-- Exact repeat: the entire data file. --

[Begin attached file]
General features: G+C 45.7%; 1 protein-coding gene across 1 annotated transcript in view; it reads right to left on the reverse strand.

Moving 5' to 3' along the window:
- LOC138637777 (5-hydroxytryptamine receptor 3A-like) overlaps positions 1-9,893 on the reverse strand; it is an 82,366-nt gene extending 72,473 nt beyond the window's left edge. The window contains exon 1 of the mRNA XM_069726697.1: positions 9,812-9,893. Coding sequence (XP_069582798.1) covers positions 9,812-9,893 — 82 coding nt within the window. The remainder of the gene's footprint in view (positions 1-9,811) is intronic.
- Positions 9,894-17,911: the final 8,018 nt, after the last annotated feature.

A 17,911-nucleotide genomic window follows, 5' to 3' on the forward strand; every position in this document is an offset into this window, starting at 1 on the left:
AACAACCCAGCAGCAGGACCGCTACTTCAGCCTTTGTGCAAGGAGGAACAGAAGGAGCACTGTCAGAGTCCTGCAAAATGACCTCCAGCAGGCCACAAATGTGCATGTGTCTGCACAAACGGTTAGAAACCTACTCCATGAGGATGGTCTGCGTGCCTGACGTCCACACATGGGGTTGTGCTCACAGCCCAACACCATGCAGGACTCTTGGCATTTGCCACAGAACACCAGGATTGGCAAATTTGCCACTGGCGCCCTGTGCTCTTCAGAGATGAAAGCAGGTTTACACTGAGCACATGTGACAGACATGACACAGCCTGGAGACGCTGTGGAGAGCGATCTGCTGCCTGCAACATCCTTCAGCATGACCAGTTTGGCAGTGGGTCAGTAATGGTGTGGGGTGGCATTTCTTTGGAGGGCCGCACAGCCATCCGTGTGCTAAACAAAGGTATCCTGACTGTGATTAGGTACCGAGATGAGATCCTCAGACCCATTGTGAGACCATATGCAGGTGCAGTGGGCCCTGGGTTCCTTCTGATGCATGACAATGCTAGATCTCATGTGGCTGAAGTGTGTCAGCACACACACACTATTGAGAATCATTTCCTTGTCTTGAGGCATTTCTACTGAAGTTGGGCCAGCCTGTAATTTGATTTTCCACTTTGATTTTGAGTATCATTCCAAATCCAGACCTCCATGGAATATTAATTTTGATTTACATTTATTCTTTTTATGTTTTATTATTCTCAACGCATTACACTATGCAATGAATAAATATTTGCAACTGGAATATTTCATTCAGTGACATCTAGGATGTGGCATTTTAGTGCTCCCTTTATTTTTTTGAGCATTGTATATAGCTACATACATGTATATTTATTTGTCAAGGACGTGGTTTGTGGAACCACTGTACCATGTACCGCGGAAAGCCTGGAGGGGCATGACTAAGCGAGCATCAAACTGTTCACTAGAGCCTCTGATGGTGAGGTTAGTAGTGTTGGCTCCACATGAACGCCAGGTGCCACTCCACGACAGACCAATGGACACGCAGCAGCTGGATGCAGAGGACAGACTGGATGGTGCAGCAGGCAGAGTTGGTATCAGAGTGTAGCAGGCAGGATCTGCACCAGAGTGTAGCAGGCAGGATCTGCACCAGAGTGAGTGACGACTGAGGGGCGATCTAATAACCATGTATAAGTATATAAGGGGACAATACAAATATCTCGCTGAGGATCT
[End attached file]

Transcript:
General features: G+C 45.7%; 1 protein-coding gene across 1 annotated transcript in view; it reads right to left on the reverse strand.

Moving 5' to 3' along the window:
- LOC138637777 (5-hydroxytryptamine receptor 3A-like) overlaps positions 1-9,893 on the reverse strand; it is an 82,366-nt gene extending 72,473 nt beyond the window's left edge. The window contains exon 1 of the mRNA XM_069726697.1: positions 9,812-9,893. Coding sequence (XP_069582798.1) covers positions 9,812-9,893 — 82 coding nt within the window. The remainder of the gene's footprint in view (positions 1-9,811) is intronic.
- Positions 9,894-17,911: the final 8,018 nt, after the last annotated feature.

A 17,911-nucleotide genomic window follows, 5' to 3' on the forward strand; every position in this document is an offset into this window, starting at 1 on the left:
AACAACCCAGCAGCAGGACCGCTACTTCAGCCTTTGTGCAAGGAGGAACAGAAGGAGCACTGTCAGAGTCCTGCAAAATGACCTCCAGCAGGCCACAAATGTGCATGTGTCTGCACAAACGGTTAGAAACCTACTCCATGAGGATGGTCTGCGTGCCTGACGTCCACACATGGGGTTGTGCTCACAGCCCAACACCATGCAGGACTCTTGGCATTTGCCACAGAACACCAGGATTGGCAAATTTGCCACTGGCGCCCTGTGCTCTTCAGAGATGAAAGCAGGTTTACACTGAGCACATGTGACAGACATGACACAGCCTGGAGACGCTGTGGAGAGCGATCTGCTGCCTGCAACATCCTTCAGCATGACCAGTTTGGCAGTGGGTCAGTAATGGTGTGGGGTGGCATTTCTTTGGAGGGCCGCACAGCCATCCGTGTGCTAAACAAAGGTATCCTGACTGTGATTAGGTACCGAGATGAGATCCTCAGACCCATTGTGAGACCATATGCAGGTGCAGTGGGCCCTGGGTTCCTTCTGATGCATGACAATGCTAGATCTCATGTGGCTGAAGTGTGTCAGCACACACACACTATTGAGAATCATTTCCTTGTCTTGAGGCATTTCTACTGAAGTTGGGCCAGCCTGTAATTTGATTTTCCACTTTGATTTTGAGTATCATTCCAAATCCAGACCTCCATGGAATATTAATTTTGATTTACATTTATTCTTTTTATGTTTTATTATTCTCAACGCATTACACTATGCAATGAATAAATATTTGCAACTGGAATATTTCATTCAGTGACATCTAGGATGTGGCATTTTAGTGCTCCCTTTATTTTTTTGAGCATTGTATATAGCTACATACATGTATATTTATTTGTCAAGGACGTGGTTTGTGGAACCACTGTACCATGTACCGCGGAAAGCCTGGAGGGGCATGACTAAGCGAGCATCAAACTGTTCACTAGAGCCTCTGATGGTGAGGTTAGTAGTGTTGGCTCCACATGAACGCCAGGTGCCACTCCACGACAGACCAATGGACACGCAGCAGCTGGATGCAGAGGACAGACTGGATGGTGCAGCAGGCAGAGTTGGTATCAGAGTGTAGCAGGCAGGATCTGCACCAGAGTGTAGCAGGCAGGATCTGCACCAGAGTGAGTGACGACTGAGGGGCGATCTAATAACCATGTATAAGTATATAAGGGGACAATACAAATATCTCGCTGAGGATCT